by Dave Rishavy @ edn.com:
Noise on a signal creates a triggering challenge for test equipment, especially oscilloscopes. Because the instrument itself also contributes noise, small signals in the millivolt range need proper instrument settings prevent noise from overwhelming the signal of interest. Even with larger-amplitude signals, noise can create a condition where a stable trigger is difficult to achieve.
Oscilloscope have built-in features to help deal with the noise. These features can sometimes be buried in menus, or not well known by infrequent oscilloscope users.
View noisy signals with a stable oscilloscope trigger - [Link]
by Glen Chenier @ edn.com:
It is often said that “the devil is in the details.” All too often those details are hidden deep within a datasheet where you can easily overlook them. When a datasheet reference circuit is copied into a product, the designer must still be fully aware of how the circuit functions and anticipate unexpected problems that might arise from slight deviations.
Take a recent case of an LT1640 hot-swap controller IC, often used in a hot-plug telecom fan tray. I was asked to reverse-engineer this so our technicians would know how to power it on the bench without a using a chassis. Nothing complicated about it, just the usual slow turn-on of a pass MOSFET in series with the load, thereby slowing the dV/dt and limiting the inrush current to the load input-filter capacitors.
Missing datasheet details can cause problems - [Link]
Very small power supply unit in the size of a cigarette box. The input voltage is 24V. Its supplied by a external switch mode AC/DC PSU. The output voltage range is 0V to 24V at 0A to 3A. A switch mode preregulator reduces the power loss. This allows a very compact design. Voltage and current are displayed on a RGB OLED display
Miniatur Power Supply Unit with 0..24V and 0..3A - [Link]
by Mike Senese @ makezine.com:
Arduino, known for creating an easy-to-use microcontroller revolution, is about to launch its own 3D printer.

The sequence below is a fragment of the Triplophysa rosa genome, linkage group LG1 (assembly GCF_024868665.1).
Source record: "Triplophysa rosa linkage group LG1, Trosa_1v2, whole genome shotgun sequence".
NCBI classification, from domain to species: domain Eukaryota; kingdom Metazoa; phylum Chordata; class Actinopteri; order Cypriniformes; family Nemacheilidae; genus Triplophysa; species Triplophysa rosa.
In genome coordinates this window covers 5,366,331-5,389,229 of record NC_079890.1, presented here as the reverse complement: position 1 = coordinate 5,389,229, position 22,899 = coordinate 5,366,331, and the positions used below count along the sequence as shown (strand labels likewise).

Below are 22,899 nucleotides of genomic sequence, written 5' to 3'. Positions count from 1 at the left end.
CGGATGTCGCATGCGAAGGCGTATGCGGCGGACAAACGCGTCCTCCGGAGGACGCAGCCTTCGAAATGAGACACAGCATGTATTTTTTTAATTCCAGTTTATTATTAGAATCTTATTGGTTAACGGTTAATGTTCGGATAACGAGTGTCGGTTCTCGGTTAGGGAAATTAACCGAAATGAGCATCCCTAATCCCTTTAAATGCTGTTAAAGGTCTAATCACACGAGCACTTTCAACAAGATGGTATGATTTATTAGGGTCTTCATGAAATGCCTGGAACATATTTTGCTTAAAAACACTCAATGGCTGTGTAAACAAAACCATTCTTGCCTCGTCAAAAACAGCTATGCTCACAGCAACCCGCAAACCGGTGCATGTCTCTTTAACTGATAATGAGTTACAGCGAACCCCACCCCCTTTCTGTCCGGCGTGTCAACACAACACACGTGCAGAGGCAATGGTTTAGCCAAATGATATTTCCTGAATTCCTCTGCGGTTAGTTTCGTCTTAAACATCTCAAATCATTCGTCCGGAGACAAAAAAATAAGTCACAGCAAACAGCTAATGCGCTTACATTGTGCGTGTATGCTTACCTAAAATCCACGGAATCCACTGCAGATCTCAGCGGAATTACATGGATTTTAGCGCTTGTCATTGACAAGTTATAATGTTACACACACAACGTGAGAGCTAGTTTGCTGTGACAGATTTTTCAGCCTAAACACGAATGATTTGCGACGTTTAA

The Arduino Materia 101 made its global debut earlier today on the official Arduino twitter account with a photo of a boxy white and teal FDM printer and a note that Arduino co-founder Massimo Banzi is showing the printer live on Italian TV. It also states that the printer will be presented next weekend at Maker Faire Rome.
In the image, the printer appears to have an LCD screen, a control knob, and a switch on the front plate. A filament spool holder with a matching color scheme sits attached to the right side. The mechanical bits are obscured, so details about its extruder or print bed size aren’t clear, but we’ll be looking forward to learning more shortly.
Arduino Leaks a Peek of Their Upcoming 3D Printer - [Link]
The old resistor decade boxes consisted of a bunch of rotary switches which make them little bulky and expensive. Stynus has built this microcontroller-based resistor decade box that uses one rotary encoder and 16 relay switches to switch on the various resistances. The microcontroller used in this project is PIC16F84A.
PIC Microcontroller based resistor decade box - [Link]
Featuring 3 OLED screens on a flexible circuit board, this minimalist electronic wearable is stunningly bright, likes to be touched and features a rechargeable 10 hour battery. Apologies about the hairy arms (and the dubstep)!